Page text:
It’s the end of the trip labelled the “Pacific Reset”, where the new government’s aim was to build relationships with Pacific leaders in Samoa, Niue, Tonga and the Cook Islands under the leadership of Jacinda Ardern.
It’s a move which would seek to strengthen ties in the knowledge that other foreign influence, like that of China, is prevalent in the region.
The trip has been a success according to Ardern.
“Our relationships here in the Pacific here are key, they’re increasingly important. We need to move to a partnership and that has been incredibly well-received wherever we’ve gone,” says Ardern.
Deputy Prime Minister Winston Peters agrees, “I’ve been on a lot of Pacific trips and this has been the most successful by a long, long way and every leader and every politician we’ve been to, at least these four, have been seriously appreciative of the new direction we’re taking.”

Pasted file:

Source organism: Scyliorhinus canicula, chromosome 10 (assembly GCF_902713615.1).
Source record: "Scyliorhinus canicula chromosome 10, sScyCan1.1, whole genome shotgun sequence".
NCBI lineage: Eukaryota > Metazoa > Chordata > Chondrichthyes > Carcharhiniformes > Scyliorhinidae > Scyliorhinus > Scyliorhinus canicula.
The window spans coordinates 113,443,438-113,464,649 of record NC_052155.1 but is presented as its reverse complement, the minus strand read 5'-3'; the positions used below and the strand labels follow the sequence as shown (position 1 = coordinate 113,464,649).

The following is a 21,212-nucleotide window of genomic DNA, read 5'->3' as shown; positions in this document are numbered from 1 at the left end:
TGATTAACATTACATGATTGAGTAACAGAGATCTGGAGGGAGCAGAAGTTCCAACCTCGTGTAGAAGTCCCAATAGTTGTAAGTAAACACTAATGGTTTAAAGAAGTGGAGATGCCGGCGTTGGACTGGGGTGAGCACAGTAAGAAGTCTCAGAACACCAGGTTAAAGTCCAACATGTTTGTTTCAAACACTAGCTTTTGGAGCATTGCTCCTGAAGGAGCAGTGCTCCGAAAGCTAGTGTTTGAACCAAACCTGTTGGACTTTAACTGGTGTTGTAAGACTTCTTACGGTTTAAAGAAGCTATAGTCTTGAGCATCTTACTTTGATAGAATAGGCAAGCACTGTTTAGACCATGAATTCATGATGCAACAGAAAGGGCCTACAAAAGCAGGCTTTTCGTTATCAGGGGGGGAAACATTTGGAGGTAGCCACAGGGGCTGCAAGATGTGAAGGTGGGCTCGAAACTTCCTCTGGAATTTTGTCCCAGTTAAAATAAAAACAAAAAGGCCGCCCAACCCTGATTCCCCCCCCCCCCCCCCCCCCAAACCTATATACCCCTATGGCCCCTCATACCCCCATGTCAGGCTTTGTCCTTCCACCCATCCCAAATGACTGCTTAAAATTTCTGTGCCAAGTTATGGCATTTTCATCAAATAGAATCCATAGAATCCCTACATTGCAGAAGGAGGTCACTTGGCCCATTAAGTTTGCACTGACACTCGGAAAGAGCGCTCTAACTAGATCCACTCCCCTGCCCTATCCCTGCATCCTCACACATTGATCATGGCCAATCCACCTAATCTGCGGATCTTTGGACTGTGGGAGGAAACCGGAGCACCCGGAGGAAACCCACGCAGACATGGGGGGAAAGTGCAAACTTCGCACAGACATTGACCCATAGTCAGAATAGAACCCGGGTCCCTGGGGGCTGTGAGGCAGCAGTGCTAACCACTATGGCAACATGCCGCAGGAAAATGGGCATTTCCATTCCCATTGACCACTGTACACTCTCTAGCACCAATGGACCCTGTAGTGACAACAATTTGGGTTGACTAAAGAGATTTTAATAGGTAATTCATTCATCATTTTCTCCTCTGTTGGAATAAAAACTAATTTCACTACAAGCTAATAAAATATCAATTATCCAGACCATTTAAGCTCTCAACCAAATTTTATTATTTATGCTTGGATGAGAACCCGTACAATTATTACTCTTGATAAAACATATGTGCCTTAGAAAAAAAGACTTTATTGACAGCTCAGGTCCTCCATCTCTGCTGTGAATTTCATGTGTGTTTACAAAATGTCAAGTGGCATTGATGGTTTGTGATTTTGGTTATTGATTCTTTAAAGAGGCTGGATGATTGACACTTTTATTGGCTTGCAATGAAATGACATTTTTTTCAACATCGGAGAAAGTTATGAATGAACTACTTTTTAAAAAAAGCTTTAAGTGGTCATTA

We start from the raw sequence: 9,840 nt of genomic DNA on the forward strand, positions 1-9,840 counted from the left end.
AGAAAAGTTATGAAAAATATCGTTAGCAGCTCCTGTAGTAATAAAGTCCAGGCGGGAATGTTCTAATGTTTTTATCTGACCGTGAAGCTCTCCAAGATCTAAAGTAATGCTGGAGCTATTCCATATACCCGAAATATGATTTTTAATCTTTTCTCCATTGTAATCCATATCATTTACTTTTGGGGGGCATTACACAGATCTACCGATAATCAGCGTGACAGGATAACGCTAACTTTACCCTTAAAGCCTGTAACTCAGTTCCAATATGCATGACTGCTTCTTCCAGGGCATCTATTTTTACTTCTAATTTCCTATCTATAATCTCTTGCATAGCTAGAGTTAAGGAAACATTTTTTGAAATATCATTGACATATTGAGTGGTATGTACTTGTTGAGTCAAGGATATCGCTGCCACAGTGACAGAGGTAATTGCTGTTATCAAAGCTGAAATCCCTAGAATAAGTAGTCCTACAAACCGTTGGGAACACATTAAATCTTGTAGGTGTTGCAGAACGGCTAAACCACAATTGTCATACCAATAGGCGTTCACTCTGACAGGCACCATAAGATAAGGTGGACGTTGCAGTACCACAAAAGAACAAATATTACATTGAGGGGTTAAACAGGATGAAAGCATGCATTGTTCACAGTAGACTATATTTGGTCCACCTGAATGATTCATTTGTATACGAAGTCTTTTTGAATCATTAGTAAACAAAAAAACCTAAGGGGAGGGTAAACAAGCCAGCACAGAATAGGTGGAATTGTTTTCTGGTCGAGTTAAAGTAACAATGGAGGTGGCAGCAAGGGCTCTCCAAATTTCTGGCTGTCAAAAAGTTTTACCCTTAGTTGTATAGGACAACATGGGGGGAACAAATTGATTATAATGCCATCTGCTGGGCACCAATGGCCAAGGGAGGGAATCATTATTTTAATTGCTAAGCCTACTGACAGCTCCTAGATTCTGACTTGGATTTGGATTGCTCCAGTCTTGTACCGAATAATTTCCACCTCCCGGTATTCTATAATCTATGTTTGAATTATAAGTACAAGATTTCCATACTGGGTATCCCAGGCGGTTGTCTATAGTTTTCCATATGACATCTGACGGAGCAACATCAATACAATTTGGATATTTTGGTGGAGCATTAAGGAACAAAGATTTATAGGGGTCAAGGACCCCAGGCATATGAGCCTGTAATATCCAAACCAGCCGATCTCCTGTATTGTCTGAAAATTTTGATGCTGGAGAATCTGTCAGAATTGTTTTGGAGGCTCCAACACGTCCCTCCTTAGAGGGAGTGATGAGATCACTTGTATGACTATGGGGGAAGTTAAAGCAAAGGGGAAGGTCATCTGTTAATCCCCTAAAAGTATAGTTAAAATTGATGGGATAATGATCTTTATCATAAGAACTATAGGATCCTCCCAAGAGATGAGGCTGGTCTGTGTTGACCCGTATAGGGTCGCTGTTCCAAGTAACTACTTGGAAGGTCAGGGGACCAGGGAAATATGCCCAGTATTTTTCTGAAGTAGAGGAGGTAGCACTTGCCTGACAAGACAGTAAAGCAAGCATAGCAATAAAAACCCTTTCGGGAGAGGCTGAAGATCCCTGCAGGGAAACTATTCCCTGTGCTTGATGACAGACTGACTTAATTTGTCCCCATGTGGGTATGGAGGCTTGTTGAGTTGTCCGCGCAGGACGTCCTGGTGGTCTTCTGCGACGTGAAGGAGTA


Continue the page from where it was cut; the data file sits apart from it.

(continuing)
The government claims they want to move to a partnership status with Pacific states instead of a donor-recipient model.
“Countries in the Pacific are moving to developed nation status- this should be a partnership,” says Ardern.
Peters says, “Pacific reset means a lot of things but above all it means an attitude towards working as partners going into the future not just with them but with others working here as well.”
The delegation flies from the Cook Islands today.